This group isn't worth $90,000 — so give 'em a big raise
By Michael Lewis
When Miami-Dade commissioners spat in our eyes by refusing to let us vote on vital county reforms and then asked us for a huge raise, they did us a favor. Honest, they did.
They buried most of 18 reforms crafted by a charter review team that they'd appointed themselves, showing utter disdain for the public's right to decide how we'll be governed.
But then they twisted one recommendation to raise commission pay and limit commissioners to two terms, deleting the term limit and telling us to vote Nov. 4 to raise their own salaries from $6,000 to $91,995, coupled with automatic increases.
Ironically, that was the best thing they could have done.
Today, few can afford to seek what is, or should be, a fulltime role as commissioner. But if voters in November approve a fulltime requirement at decent pay, we'll open the doors far wider to candidates who might actually do what's right. Not that we mightn't still elect duds, but at least we'd have a fighting chance. Today we don't.
Unfortunately, it's not obvious to some that higher pay is vital, even if the raise would cost us $1,117,935 a year more than commissioners get today.
"This group isn't worth 90,000 bucks," a Herald column that rejected a raise was headed.
Well, that's precisely the point, isn't it? Many of the 13 commissioners we have aren't worth 90,000 bucks, but commissioners we desperately need would be worth every penny.
Voters eight times have rejected a raise because they don't think incumbents are worth it. Unfortunately, if we wait to raise pay until we get topnotch commissioners, we'll wait until hell freezes over. We won't get them because we won't pay them.
We pay our commissioners less than do Florida's smallest rural counties. We're bottom in the state, because all 66 other counties follow a state scale based on population. We have the most people, the biggest spending and the lowest salary.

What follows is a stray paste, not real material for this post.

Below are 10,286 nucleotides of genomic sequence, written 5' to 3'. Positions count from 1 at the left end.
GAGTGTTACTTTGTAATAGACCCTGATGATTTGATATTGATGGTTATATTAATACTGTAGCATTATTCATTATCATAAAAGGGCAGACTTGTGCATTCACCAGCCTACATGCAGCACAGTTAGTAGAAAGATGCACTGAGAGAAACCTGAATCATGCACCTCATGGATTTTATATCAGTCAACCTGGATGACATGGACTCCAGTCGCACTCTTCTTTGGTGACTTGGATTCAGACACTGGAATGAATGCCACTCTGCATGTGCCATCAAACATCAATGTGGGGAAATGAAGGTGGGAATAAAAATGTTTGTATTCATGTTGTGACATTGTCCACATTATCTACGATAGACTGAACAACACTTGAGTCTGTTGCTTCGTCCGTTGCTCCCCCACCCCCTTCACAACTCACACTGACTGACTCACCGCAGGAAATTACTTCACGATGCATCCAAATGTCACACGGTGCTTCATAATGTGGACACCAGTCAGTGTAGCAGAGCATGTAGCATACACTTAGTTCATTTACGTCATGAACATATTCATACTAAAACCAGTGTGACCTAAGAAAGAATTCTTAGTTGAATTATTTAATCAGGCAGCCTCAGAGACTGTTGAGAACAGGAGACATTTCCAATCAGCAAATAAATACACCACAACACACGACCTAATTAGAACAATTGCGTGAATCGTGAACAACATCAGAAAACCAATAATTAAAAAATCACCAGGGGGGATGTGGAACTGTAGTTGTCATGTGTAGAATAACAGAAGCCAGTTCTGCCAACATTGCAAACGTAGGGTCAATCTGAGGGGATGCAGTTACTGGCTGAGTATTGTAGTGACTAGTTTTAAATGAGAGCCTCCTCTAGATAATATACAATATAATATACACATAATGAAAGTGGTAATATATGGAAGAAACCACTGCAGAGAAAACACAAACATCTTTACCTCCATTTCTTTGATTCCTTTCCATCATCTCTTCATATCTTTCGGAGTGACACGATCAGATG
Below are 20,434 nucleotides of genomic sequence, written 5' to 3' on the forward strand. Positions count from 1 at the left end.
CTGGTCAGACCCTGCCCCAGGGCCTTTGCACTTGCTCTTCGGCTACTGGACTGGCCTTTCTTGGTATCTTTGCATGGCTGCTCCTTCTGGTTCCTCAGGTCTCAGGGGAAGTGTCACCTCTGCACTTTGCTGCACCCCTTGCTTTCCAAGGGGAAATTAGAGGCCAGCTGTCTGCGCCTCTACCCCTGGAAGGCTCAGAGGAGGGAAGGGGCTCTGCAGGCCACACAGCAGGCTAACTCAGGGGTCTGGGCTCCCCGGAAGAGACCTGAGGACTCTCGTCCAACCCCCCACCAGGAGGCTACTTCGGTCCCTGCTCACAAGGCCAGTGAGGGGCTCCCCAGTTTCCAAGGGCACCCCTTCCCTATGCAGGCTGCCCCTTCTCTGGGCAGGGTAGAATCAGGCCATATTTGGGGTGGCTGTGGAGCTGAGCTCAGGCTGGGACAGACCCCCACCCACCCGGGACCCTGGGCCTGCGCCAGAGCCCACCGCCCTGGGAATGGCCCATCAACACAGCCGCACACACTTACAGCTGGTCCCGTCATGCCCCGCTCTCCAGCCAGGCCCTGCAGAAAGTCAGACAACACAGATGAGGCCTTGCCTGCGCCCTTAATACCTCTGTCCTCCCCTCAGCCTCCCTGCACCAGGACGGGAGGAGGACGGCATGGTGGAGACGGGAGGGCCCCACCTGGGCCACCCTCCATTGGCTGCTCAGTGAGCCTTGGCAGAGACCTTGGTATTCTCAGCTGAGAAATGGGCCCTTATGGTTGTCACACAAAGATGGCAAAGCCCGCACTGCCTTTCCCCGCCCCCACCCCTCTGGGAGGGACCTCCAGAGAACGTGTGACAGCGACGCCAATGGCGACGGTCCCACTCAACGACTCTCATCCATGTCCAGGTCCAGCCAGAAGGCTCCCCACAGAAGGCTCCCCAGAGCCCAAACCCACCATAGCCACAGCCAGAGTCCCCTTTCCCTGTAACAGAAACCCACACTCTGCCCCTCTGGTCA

That's what the charter review team wanted to change.
When in 1957 we engraved the $6,000 into our new charter — equivalent to a constitution — this county had 700,000 residents. The pay, adjusting for inflation, was equal to $42,000 today. Commissioners were truly part time. And many services the county still provides were due to shift to city governments, which were to span the county (that's one of the many reforms our commission rejected last month without giving us a chance to vote).
But look at Miami-Dade today. It's center stage globally. Our 2,387,170 population is eighth largest in the US and larger than those of 97 entire nations. With 1,946 square miles, we're larger than 60 nations.
We're in the big time. We need big-time governance. And you still don't get any more than you pay for.
Today we pay commissioners $3 an hour, less than half the US minimum wage of $6.55 or Florida's $6.79. And next year the federal minimum rises to $7.25. Those are burger-flipping wages, lower than we pay any of the county's 30,000 fulltime employees.
But our $3-an-hour commissioners spend a budget of $7.408 billion.
It's pennywise and billion foolish not to pay a living wage so we can get a chance to elect commissioners who aren't forced to either misspend to pad their pockets or else hold outside jobs that frequently conflict with public interest.
Sure, a few commissioners are scrupulously honest, avoid conflicts of interest and have outside means of support that don't conflict with county responsibilities, but counting on that is like counting on paying your bills using lottery winnings.
This county commission is no lottery winner.
That's why a Nov. 4 vote to raise the pay of a commission that wins little public praise — for good reason — is a very wise investment.
A raise won't be a reward for good work. It will be an investment in better work in the future by a lot of new faces on the dais who might actually respect the public's intelligence, its rights and its pocketbook.